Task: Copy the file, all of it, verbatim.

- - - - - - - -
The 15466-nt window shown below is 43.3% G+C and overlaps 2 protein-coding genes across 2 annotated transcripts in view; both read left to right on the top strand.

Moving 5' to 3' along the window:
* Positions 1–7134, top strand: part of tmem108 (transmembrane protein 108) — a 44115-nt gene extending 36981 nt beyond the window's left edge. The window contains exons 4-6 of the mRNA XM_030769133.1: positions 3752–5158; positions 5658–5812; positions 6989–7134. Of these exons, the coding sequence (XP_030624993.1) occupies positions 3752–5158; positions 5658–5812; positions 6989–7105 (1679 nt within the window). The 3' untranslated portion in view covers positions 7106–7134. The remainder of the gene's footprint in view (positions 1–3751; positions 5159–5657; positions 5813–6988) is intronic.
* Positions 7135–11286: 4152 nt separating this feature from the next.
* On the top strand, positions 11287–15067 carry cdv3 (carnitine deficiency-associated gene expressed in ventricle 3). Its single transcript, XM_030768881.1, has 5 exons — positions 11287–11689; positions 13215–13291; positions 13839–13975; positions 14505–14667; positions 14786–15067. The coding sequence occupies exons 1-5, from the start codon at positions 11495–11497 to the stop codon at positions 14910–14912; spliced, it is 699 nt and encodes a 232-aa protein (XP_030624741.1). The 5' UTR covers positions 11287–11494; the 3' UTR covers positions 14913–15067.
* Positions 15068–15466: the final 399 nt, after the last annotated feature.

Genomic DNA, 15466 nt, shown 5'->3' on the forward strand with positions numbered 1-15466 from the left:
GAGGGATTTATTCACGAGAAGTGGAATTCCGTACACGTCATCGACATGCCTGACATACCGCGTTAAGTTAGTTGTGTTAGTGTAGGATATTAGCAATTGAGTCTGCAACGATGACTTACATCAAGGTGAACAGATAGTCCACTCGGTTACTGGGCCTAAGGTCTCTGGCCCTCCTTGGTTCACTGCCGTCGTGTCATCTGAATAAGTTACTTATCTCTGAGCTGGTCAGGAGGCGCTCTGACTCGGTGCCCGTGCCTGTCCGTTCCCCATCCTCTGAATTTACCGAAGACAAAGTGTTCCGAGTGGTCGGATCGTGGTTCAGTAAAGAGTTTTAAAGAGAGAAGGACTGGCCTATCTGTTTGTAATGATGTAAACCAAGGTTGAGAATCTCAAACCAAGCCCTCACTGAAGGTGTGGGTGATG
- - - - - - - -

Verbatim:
The 15466-nt window shown below is 43.3% G+C and overlaps 2 protein-coding genes across 2 annotated transcripts in view; both read left to right on the top strand.

Moving 5' to 3' along the window:
* Positions 1–7134, top strand: part of tmem108 (transmembrane protein 108) — a 44115-nt gene extending 36981 nt beyond the window's left edge. The window contains exons 4-6 of the mRNA XM_030769133.1: positions 3752–5158; positions 5658–5812; positions 6989–7134. Of these exons, the coding sequence (XP_030624993.1) occupies positions 3752–5158; positions 5658–5812; positions 6989–7105 (1679 nt within the window). The 3' untranslated portion in view covers positions 7106–7134. The remainder of the gene's footprint in view (positions 1–3751; positions 5159–5657; positions 5813–6988) is intronic.
* Positions 7135–11286: 4152 nt separating this feature from the next.
* On the top strand, positions 11287–15067 carry cdv3 (carnitine deficiency-associated gene expressed in ventricle 3). Its single transcript, XM_030768881.1, has 5 exons — positions 11287–11689; positions 13215–13291; positions 13839–13975; positions 14505–14667; positions 14786–15067. The coding sequence occupies exons 1-5, from the start codon at positions 11495–11497 to the stop codon at positions 14910–14912; spliced, it is 699 nt and encodes a 232-aa protein (XP_030624741.1). The 5' UTR covers positions 11287–11494; the 3' UTR covers positions 14913–15067.
* Positions 15068–15466: the final 399 nt, after the last annotated feature.

Genomic DNA, 15466 nt, shown 5'->3' on the forward strand with positions numbered 1-15466 from the left:
GAGGGATTTATTCACGAGAAGTGGAATTCCGTACACGTCATCGACATGCCTGACATACCGCGTTAAGTTAGTTGTGTTAGTGTAGGATATTAGCAATTGAGTCTGCAACGATGACTTACATCAAGGTGAACAGATAGTCCACTCGGTTACTGGGCCTAAGGTCTCTGGCCCTCCTTGGTTCACTGCCGTCGTGTCATCTGAATAAGTTACTTATCTCTGAGCTGGTCAGGAGGCGCTCTGACTCGGTGCCCGTGCCTGTCCGTTCCCCATCCTCTGAATTTACCGAAGACAAAGTGTTCCGAGTGGTCGGATCGTGGTTCAGTAAAGAGTTTTAAAGAGAGAAGGACTGGCCTATCTGTTTGTAATGATGTAAACCAAGGTTGAGAATCTCAAACCAAGCCCTCACTGAAGGTGTGGGTGATG